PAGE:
SPOTLIGHT ON: THE EXPRESS: Express cracks whip again in relentless pursuit of Maildom - In ’98, Lowes and Burnetts have been axed. Who will be next?

By ALASDAIR REID, campaignlive.co.uk, Friday, 11 December 1998 12:00AM

As a feature elsewhere in this week’s Campaign shows, media owners - and newspaper publishers in particular - can be a nightmare to work with at the best of times. Recent evidence suggests, however, that the Express is in a league of its own.

As a feature elsewhere in this week’s Campaign shows, media owners

- and newspaper publishers in particular - can be a nightmare to work

with at the best of times. Recent evidence suggests, however, that the

Express is in a league of its own.



The usual charge levelled at publishers is they can’t see much further

than tactical promotions touting specific content or wheezes designed to

boost circulation and stimulate trial - everything from blunderbuss

cover-price cuts to competitions and games.



Agencies, if they can, grit their teeth, acknowledge this and get on

with it. But not even teeth gritting gets you far at the Express, which

sacked Lowe Howard-Spink back in April and, like the unrepentant

philanderer it now seems to be, dumped Lowes’ successor, Leo Burnett,

last week.



So what is so difficult about the Express? Three words go a long way to

providing an answer: the Daily Mail. While no great fan of brand

advertising itself, its success is proving hard to live with.



Lord Hollick, who bought the Express in 1996, has spent three years

demanding instant results. When you order something to happen yesterday,

you create what used to be called creative tension. Keep doing it and

you’re likely to get a lot of people running around like headless

chickens.



Not only do you create a high staff turnover but there is a greater risk

of management conflict. If newspaper brands exist, then editors have an

enormous involvement in the stewardship of those brands. So they have at

least some say in marketing and advertising issues. But, according to

some sources, there appears to be no clear understanding about who has

ultimate responsibility at the Express - the former marketing director,

now commercial director, Paul Woolfenden, who joined in February; or the

editor, Rosie Boycott, who was appointed in April?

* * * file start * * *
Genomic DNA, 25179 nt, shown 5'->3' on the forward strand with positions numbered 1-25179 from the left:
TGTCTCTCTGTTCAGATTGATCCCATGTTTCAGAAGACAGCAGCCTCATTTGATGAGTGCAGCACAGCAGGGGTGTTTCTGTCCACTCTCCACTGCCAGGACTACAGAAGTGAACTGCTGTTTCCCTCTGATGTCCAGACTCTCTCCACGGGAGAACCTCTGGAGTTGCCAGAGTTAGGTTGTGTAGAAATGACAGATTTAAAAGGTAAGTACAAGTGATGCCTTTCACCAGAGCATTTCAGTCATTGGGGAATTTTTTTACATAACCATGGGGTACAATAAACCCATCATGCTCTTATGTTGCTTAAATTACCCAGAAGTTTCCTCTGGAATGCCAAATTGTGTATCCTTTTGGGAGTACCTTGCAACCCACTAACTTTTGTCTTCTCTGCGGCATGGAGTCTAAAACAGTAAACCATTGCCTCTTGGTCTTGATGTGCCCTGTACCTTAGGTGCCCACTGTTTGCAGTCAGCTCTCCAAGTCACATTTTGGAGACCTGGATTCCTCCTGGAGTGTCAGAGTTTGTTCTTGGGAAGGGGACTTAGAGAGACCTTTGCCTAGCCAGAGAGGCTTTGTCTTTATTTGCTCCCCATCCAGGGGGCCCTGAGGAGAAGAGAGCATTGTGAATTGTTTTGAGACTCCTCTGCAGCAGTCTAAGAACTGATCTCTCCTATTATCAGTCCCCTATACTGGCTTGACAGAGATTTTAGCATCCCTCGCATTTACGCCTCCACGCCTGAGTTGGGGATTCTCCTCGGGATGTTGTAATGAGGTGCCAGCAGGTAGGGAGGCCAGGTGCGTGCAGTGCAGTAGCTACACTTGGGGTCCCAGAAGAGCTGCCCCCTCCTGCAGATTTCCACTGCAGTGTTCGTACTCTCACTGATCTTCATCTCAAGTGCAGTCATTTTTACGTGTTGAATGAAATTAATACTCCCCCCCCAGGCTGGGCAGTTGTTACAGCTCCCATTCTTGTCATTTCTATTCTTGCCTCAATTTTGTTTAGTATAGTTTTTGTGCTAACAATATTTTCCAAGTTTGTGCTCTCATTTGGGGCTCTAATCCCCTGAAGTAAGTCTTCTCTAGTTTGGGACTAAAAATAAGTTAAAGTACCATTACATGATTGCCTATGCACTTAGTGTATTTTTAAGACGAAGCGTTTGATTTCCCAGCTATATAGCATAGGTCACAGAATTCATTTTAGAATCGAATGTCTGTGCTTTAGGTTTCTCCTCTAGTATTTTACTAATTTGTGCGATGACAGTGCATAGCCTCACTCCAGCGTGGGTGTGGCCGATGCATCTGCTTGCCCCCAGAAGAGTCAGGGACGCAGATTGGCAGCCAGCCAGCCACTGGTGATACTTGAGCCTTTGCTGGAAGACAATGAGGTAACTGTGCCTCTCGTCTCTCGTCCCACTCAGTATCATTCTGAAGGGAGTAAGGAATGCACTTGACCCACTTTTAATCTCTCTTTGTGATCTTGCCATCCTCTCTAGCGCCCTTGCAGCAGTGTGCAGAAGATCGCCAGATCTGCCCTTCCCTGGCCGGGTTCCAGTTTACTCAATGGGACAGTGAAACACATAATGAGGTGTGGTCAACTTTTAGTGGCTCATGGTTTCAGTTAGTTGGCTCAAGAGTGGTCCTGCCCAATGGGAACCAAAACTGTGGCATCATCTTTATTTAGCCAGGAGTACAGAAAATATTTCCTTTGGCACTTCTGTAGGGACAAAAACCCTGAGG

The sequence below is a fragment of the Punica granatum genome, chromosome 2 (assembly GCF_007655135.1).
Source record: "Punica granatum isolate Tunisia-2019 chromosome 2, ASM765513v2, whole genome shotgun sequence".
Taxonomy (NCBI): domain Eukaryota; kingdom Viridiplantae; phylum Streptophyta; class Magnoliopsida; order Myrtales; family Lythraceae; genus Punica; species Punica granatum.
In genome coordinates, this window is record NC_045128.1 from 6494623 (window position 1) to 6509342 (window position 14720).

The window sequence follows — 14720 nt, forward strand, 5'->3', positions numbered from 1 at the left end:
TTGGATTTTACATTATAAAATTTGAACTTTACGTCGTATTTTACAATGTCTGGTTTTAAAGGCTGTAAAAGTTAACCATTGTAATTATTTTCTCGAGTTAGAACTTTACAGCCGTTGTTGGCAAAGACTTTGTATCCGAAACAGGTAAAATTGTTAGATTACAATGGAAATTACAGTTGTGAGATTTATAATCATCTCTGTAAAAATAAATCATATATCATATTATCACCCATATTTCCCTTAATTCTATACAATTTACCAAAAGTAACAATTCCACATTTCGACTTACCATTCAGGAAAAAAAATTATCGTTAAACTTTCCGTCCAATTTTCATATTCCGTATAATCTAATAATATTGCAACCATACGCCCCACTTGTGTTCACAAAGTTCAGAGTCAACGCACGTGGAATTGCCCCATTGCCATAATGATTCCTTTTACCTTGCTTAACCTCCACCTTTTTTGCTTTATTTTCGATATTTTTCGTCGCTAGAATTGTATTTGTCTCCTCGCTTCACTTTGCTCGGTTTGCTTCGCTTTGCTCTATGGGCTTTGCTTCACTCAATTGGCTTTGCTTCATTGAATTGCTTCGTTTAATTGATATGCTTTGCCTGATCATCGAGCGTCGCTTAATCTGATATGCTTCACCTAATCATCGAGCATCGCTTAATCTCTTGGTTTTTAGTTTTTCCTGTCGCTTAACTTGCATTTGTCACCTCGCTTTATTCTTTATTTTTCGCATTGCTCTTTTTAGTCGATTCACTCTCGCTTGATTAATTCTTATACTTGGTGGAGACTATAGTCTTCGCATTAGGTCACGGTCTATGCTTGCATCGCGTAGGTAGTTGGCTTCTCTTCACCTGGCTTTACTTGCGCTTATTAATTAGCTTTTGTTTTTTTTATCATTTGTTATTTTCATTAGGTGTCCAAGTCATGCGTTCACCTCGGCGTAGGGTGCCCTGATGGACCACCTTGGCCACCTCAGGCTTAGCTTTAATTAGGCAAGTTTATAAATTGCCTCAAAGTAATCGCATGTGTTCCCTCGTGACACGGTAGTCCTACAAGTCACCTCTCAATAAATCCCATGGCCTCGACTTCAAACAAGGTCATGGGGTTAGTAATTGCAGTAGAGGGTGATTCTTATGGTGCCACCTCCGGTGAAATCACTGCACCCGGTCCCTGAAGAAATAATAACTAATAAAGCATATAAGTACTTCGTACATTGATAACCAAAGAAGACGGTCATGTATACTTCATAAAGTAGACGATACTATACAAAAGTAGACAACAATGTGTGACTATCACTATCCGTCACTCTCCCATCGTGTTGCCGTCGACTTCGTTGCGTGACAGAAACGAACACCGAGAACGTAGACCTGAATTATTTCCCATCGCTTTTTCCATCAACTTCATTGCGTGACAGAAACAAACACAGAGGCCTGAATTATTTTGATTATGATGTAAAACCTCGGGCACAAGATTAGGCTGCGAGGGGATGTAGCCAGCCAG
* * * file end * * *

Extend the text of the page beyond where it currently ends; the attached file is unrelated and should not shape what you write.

There has reportedly been conflict between the two - Woolfenden looking

for longer term branding strategies, Boycott demanding quick-fix

promotional gimmicks. However, some Express insiders say the problem is

more banal - when two people have the power to say no, at least one of

them will be tempted to demonstrate that power. Sources at Burnetts also

point out that the promised national brand campaign budgets didn’t

materialise.



But, more fundamentally, you can’t build anything without a solid

cornerstone - and the Express has had more restructures, relaunches and

redesigns in the last few years than the Observer has had editors.



Woolfenden denies there has been any conflict between the editorial and

commercial wings of the paper but he does admit that the newspaper’s

positioning has fluctuated in recent times.



He adds: ’What I do want to make clear is that this branding versus

editorial content debate just didn’t happen. The branding thing was an

attempt to test whether it could have some role to play in a campaign

But there should be no doubt that content advertising comes first. We

are desperate to find a relationship everyone here is comfortable

with.’



The good news is that the brief he has issued looks promising. Young &

Rubicam, St Luke’s and RPM3 will pitch - Fallon McElligott and Burnetts

both declined invitations. One senior agency source who knows a thing or

two about newspapers commented: ’I was actually amazed when I saw the

brief - it looks incredibly challenging and exciting and, dare I say it,

coherent.



’I’ve a pretty good idea why Fallon McElligott has declined to pitch.

It’s a young agency with high creative ideals and it probably feels it

doesn’t need this sort of hassle.



As for the rest - good luck to them. No doubt they all believe a leopard

can change its spots. Me - I just don’t believe it.’



This article was first published on campaignlive.co.uk

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